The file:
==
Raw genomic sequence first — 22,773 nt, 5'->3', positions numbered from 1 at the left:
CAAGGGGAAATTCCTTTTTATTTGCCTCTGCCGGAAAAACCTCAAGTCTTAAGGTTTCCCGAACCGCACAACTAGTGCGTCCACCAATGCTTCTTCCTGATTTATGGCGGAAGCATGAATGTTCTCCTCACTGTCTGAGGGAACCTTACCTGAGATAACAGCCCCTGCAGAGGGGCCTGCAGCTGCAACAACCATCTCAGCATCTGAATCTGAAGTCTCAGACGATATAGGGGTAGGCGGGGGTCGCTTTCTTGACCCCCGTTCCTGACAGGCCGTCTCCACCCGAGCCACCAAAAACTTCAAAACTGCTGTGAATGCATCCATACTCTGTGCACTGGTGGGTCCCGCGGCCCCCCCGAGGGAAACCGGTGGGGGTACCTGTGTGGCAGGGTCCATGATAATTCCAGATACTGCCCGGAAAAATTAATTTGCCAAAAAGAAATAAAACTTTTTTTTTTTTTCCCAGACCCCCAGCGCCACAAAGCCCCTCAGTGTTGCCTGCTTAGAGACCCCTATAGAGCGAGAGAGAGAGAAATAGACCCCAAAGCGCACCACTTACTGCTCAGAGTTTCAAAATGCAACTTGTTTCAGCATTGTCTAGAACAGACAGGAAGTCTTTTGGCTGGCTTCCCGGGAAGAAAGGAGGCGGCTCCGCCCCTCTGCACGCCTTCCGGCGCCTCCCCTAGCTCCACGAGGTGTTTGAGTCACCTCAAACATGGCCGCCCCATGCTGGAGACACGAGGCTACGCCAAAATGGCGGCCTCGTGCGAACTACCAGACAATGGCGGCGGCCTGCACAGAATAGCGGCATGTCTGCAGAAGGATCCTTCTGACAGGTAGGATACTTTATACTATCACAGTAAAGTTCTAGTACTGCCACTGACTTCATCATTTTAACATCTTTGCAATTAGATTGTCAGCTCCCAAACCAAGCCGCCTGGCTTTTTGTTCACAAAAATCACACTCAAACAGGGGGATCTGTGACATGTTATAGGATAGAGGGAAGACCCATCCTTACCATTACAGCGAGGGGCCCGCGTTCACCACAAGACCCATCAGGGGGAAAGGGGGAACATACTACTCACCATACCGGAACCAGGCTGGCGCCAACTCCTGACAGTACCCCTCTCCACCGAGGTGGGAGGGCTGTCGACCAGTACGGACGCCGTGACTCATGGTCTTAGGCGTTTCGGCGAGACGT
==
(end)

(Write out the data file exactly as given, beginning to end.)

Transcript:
Raw genomic sequence first — 22,773 nt, 5'->3', positions numbered from 1 at the left:
CAAGGGGAAATTCCTTTTTATTTGCCTCTGCCGGAAAAACCTCAAGTCTTAAGGTTTCCCGAACCGCACAACTAGTGCGTCCACCAATGCTTCTTCCTGATTTATGGCGGAAGCATGAATGTTCTCCTCACTGTCTGAGGGAACCTTACCTGAGATAACAGCCCCTGCAGAGGGGCCTGCAGCTGCAACAACCATCTCAGCATCTGAATCTGAAGTCTCAGACGATATAGGGGTAGGCGGGGGTCGCTTTCTTGACCCCCGTTCCTGACAGGCCGTCTCCACCCGAGCCACCAAAAACTTCAAAACTGCTGTGAATGCATCCATACTCTGTGCACTGGTGGGTCCCGCGGCCCCCCCGAGGGAAACCGGTGGGGGTACCTGTGTGGCAGGGTCCATGATAATTCCAGATACTGCCCGGAAAAATTAATTTGCCAAAAAGAAATAAAACTTTTTTTTTTTTTCCCAGACCCCCAGCGCCACAAAGCCCCTCAGTGTTGCCTGCTTAGAGACCCCTATAGAGCGAGAGAGAGAGAAATAGACCCCAAAGCGCACCACTTACTGCTCAGAGTTTCAAAATGCAACTTGTTTCAGCATTGTCTAGAACAGACAGGAAGTCTTTTGGCTGGCTTCCCGGGAAGAAAGGAGGCGGCTCCGCCCCTCTGCACGCCTTCCGGCGCCTCCCCTAGCTCCACGAGGTGTTTGAGTCACCTCAAACATGGCCGCCCCATGCTGGAGACACGAGGCTACGCCAAAATGGCGGCCTCGTGCGAACTACCAGACAATGGCGGCGGCCTGCACAGAATAGCGGCATGTCTGCAGAAGGATCCTTCTGACAGGTAGGATACTTTATACTATCACAGTAAAGTTCTAGTACTGCCACTGACTTCATCATTTTAACATCTTTGCAATTAGATTGTCAGCTCCCAAACCAAGCCGCCTGGCTTTTTGTTCACAAAAATCACACTCAAACAGGGGGATCTGTGACATGTTATAGGATAGAGGGAAGACCCATCCTTACCATTACAGCGAGGGGCCCGCGTTCACCACAAGACCCATCAGGGGGAAAGGGGGAACATACTACTCACCATACCGGAACCAGGCTGGCGCCAACTCCTGACAGTACCCCTCTCCACCGAGGTGGGAGGGCTGTCGACCAGTACGGACGCCGTGACTCATGGTCTTAGGCGTTTCGGCGAGACGT